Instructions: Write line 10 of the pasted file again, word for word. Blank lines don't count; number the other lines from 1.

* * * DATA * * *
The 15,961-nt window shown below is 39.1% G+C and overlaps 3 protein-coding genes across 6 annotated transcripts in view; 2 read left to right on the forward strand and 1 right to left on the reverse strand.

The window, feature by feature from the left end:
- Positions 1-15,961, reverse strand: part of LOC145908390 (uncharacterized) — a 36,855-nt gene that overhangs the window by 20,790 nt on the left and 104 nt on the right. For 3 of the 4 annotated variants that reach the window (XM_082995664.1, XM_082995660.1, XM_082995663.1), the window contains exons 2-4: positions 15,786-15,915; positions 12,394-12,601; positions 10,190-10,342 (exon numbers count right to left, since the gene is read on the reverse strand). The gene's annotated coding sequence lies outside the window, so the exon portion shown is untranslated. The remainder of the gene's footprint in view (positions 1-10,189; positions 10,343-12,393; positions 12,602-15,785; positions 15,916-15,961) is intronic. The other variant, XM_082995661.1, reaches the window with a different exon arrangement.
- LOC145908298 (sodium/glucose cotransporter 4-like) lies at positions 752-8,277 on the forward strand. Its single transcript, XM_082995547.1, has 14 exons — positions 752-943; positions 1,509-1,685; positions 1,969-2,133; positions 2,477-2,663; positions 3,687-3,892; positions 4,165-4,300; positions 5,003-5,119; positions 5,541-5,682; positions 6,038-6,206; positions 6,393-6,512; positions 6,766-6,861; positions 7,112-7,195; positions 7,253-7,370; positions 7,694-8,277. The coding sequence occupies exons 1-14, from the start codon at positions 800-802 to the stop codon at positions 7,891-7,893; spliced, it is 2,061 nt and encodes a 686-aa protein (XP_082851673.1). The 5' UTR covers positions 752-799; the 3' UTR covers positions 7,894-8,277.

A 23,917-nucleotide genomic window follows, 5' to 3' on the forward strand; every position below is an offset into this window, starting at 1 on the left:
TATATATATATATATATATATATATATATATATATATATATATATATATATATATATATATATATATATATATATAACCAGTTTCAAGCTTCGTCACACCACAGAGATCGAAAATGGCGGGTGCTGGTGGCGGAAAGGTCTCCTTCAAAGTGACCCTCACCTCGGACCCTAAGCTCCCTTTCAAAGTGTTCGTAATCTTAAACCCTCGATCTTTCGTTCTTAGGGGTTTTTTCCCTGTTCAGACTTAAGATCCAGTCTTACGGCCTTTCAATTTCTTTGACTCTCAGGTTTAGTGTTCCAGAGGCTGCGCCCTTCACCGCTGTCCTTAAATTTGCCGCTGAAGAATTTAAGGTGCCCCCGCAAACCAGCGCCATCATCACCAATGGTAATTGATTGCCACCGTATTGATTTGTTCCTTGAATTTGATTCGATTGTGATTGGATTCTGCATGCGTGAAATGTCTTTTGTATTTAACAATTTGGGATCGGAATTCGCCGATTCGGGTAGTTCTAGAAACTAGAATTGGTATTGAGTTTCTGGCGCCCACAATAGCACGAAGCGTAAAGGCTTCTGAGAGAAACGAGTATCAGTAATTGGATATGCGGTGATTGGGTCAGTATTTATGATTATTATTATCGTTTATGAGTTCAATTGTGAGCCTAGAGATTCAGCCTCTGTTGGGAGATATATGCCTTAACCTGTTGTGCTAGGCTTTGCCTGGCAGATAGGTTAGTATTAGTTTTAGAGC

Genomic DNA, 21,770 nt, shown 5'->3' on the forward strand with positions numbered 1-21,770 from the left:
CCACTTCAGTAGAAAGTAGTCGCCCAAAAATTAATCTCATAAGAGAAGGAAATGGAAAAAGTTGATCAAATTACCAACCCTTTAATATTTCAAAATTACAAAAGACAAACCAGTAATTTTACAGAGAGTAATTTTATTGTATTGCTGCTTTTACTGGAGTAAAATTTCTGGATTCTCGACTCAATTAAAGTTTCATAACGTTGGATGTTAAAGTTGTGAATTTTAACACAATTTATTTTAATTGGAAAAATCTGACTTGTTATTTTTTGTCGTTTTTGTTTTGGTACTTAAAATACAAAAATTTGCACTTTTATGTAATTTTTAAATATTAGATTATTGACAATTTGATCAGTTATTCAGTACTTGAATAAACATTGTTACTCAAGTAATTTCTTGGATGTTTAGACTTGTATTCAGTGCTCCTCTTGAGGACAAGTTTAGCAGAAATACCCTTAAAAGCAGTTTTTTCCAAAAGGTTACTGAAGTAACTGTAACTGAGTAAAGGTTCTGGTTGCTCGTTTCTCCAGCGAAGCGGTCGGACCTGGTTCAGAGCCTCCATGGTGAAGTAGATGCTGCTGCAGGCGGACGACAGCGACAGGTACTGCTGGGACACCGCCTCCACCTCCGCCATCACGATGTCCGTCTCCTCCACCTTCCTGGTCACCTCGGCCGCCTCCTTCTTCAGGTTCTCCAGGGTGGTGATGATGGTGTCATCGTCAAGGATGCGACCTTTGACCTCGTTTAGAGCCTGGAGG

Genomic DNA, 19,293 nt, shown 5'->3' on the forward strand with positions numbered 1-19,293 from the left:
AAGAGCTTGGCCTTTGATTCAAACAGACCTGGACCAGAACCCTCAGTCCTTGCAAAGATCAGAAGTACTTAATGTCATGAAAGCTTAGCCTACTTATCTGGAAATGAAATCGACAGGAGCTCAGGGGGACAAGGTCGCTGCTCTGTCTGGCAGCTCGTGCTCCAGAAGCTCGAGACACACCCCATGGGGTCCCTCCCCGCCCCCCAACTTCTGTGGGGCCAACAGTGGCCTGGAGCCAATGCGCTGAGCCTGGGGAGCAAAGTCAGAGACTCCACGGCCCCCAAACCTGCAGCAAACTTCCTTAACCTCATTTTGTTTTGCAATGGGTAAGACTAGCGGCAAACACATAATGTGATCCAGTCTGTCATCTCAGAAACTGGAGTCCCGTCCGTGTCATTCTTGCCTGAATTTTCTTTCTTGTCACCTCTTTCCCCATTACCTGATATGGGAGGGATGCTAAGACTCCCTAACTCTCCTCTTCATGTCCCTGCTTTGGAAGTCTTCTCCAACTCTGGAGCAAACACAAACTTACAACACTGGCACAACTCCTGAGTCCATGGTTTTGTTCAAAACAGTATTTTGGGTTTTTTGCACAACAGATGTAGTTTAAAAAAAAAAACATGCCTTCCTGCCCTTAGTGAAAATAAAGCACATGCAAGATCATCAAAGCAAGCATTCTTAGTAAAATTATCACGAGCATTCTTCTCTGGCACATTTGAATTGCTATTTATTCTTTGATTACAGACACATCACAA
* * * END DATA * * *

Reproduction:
AAGAGCTTGGCCTTTGATTCAAACAGACCTGGACCAGAACCCTCAGTCCTTGCAAAGATCAGAAGTACTTAATGTCATGAAAGCTTAGCCTACTTATCTGGAAATGAAATCGACAGGAGCTCAGGGGGACAAGGTCGCTGCTCTGTCTGGCAGCTCGTGCTCCAGAAGCTCGAGACACACCCCATGGGGTCCCTCCCCGCCCCCCAACTTCTGTGGGGCCAACAGTGGCCTGGAGCCAATGCGCTGAGCCTGGGGAGCAAAGTCAGAGACTCCACGGCCCCCAAACCTGCAGCAAACTTCCTTAACCTCATTTTGTTTTGCAATGGGTAAGACTAGCGGCAAACACATAATGTGATCCAGTCTGTCATCTCAGAAACTGGAGTCCCGTCCGTGTCATTCTTGCCTGAATTTTCTTTCTTGTCACCTCTTTCCCCATTACCTGATATGGGAGGGATGCTAAGACTCCCTAACTCTCCTCTTCATGTCCCTGCTTTGGAAGTCTTCTCCAACTCTGGAGCAAACACAAACTTACAACACTGGCACAACTCCTGAGTCCATGGTTTTGTTCAAAACAGTATTTTGGGTTTTTTGCACAACAGATGTAGTTTAAAAAAAAAAACATGCCTTCCTGCCCTTAGTGAAAATAAAGCACATGCAAGATCATCAAAGCAAGCATTCTTAGTAAAATTATCACGAGCATTCTTCTCTGGCACATTTGAATTGCTATTTATTCTTTGATTACAGACACATCACAA